In June, the Supreme Court may declare the Patient Protection and Affordable Care Act of 2010 completely unconstitutional. It seems likely to decide that the "individual mandate," the part of the law that requires all Americans to purchase health insurance, cannot stand.
Advocates of liberty, however, risk rejoicing prematurely. They should not rest until America's health care system has been returned to its rightful owners -- patients and their doctors, freely interacting in markets protected only by the government's promise to enforce consensual contracts. A strike-down of the health care law is only the first of many steps necessary to reprivatize health care and create a better, less expensive and more personalized system for Americans.
Health care is a complicated market. One consequence of its complexity is that government meddling can easily stymie innovations that could improve patient treatment. Insurance policies and institutional forms that could decrease costs by better aligning the incentives of providers, insurers and patients, for example, are either banned outright, or so unlikely to receive approval in today's highly uncertain policy environment that even the bravest innovators shy away.
When people get sick, they want prompt, effective and affordable help. Entrepreneurs can design enterprises and contracts that meet those needs if government gets out of the way. For example, parents would readily buy individual policies for their children in utero, especially if the policies were issued by mutual health care provider-insurers offering participating life-health policies.
Mutual insurers are owned by their policyholders -- not by stockholders who are focused on quarterly returns. Historically, they are among the most stable and longest-lived financial institutions. Both their client-owners and their agents have incentives to think about the long term rather than quick money. The agents who sell their policies earn commissions paid over many years, so they disdain short-term profiteering. And if an insurer has to pay a large death benefit for a sick patient, it has a purely financial motive to do whatever is reasonable to keep him healthy.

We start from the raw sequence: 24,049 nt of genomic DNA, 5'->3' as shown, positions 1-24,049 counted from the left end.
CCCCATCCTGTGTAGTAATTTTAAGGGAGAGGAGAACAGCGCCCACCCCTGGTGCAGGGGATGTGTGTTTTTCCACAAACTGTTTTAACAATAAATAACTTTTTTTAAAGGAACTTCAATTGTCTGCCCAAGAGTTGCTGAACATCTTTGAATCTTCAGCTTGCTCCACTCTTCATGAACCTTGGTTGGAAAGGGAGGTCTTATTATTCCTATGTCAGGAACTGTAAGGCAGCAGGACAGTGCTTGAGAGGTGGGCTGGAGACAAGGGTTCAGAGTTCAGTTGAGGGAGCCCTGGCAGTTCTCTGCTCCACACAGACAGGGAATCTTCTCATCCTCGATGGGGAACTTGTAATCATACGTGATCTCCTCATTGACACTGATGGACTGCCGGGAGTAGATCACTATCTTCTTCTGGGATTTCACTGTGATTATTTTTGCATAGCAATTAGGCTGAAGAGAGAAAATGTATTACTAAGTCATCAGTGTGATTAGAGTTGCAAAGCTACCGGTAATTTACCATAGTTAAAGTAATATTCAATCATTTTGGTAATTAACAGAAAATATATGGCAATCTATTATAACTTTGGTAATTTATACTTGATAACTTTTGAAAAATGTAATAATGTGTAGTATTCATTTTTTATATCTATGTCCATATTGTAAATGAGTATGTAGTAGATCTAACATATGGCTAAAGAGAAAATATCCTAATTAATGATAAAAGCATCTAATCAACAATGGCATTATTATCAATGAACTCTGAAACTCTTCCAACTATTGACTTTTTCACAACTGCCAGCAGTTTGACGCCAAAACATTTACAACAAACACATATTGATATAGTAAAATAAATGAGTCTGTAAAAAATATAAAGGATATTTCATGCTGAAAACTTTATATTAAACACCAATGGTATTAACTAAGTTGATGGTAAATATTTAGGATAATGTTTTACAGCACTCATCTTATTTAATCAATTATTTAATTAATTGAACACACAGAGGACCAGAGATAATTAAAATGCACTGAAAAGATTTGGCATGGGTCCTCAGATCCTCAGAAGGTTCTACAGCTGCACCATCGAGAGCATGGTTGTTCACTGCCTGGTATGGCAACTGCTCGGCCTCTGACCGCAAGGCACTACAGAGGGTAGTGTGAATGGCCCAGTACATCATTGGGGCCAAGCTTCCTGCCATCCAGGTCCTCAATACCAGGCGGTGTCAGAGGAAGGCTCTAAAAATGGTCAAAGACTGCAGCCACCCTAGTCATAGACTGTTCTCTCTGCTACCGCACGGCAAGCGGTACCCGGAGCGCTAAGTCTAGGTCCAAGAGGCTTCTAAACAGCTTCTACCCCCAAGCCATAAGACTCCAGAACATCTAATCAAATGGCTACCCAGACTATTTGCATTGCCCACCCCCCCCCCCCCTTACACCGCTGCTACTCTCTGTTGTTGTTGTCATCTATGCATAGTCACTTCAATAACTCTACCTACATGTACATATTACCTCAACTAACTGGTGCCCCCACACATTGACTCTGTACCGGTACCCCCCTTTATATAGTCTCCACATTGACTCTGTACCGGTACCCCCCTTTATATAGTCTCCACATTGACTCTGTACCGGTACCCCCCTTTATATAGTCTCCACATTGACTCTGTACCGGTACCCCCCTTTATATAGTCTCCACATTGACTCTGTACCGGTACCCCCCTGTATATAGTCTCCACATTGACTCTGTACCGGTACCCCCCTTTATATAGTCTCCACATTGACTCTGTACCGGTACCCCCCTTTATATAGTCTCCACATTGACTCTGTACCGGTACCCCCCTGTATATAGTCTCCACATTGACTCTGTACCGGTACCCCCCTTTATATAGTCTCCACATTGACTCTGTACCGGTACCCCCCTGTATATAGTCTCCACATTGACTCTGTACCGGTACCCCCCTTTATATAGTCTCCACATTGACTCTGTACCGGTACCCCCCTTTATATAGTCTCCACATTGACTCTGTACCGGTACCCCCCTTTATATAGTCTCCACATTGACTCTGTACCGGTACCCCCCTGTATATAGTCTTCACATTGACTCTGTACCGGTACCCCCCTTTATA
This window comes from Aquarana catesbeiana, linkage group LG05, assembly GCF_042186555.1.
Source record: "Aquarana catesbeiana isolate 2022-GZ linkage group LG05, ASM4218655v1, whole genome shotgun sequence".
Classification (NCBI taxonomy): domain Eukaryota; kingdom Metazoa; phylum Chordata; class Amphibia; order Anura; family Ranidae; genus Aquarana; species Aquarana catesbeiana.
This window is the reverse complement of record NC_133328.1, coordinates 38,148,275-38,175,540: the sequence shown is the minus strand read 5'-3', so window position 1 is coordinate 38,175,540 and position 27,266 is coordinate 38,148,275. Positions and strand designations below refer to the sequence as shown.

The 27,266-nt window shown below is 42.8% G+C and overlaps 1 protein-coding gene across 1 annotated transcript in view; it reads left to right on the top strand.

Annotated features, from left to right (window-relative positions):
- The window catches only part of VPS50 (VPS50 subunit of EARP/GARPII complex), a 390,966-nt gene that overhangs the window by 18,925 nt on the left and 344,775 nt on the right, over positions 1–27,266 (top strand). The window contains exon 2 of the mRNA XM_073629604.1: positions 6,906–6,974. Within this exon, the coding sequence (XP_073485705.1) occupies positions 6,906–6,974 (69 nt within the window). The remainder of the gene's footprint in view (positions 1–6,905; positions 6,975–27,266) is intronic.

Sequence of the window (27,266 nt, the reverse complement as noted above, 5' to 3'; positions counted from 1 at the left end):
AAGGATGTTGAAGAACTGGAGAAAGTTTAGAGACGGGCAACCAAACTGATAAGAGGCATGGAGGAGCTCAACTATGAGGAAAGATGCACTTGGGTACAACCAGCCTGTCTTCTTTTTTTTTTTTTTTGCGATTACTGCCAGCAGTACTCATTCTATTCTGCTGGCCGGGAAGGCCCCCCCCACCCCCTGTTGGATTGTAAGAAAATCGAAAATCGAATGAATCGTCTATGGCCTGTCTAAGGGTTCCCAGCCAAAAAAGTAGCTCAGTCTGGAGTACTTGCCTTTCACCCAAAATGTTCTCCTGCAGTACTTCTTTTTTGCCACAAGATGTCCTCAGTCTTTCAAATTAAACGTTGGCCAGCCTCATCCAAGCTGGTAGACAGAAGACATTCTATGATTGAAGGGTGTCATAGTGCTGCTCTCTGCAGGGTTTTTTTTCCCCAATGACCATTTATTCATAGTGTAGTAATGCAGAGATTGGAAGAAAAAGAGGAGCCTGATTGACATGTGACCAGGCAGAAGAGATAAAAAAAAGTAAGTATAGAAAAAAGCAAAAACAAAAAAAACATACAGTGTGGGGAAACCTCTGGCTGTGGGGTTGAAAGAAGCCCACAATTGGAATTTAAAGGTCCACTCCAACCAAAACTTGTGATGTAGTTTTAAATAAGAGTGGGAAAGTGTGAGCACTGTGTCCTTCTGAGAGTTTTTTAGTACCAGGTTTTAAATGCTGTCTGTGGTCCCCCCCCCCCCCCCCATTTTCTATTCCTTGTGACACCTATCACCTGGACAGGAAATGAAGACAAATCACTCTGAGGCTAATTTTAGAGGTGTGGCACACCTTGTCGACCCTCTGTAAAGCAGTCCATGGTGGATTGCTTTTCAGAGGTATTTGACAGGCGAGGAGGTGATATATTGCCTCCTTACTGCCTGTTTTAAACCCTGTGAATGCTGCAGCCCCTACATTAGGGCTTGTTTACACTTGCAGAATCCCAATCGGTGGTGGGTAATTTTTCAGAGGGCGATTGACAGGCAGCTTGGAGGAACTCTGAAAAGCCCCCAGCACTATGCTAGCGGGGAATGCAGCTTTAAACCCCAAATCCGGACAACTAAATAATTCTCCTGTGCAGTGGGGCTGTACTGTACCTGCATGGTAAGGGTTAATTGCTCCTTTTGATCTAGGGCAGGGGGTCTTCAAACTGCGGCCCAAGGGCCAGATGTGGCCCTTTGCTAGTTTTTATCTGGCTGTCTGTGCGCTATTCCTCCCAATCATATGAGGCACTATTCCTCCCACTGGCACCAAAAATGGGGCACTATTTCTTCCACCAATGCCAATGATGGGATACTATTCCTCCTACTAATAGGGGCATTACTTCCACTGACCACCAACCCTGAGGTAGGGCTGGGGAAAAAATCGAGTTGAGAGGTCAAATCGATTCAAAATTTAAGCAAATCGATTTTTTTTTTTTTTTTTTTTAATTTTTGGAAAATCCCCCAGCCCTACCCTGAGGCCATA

Due to their long-term perspective, mutuals charge conservative premiums in order to combat market downturns. But their participating policies also return profits (unneeded premiums) to policyholders. Their policies can look pricey at first, but the life, disability and health insurance policies issued by first-class mutual insurers like Guardian Life and MassMutual are often a better deal than policies issued by publicly traded companies.
If allowed by regulators, combination life-health policies would offer life and health insurance in one package. Insurers would have a financial incentive to provide a level of health care consistent with the patient's condition and death benefit. By combining health insurers and health care providers into one company, incentives to overbill or overmedicate are greatly reduced because both parties share the same pot of expenses, revenues and profits. Similarly, policies that forgive premiums when patients are too sick to work would give providers incentives to provide preventative care and to quickly heal patients.
Instead of forcing Americans to buy something that they do not want, government should make room for providers and insurers to enter into contracts that practically everyone will want.
Rejecting the Affordable Care Act in favor of free enterprise will not end all human suffering. Americans will still get sick and suffer financial hardships. But a restoration of economic freedom in the health care marketplace will enable innovators to create the lowest-cost solutions to those problems.
Robert E. Wright is the Nef Family chairman of political cconomy at Augustana College in South Dakota and the author of 15 books, including Fubarnomics (Prometheus, 2010).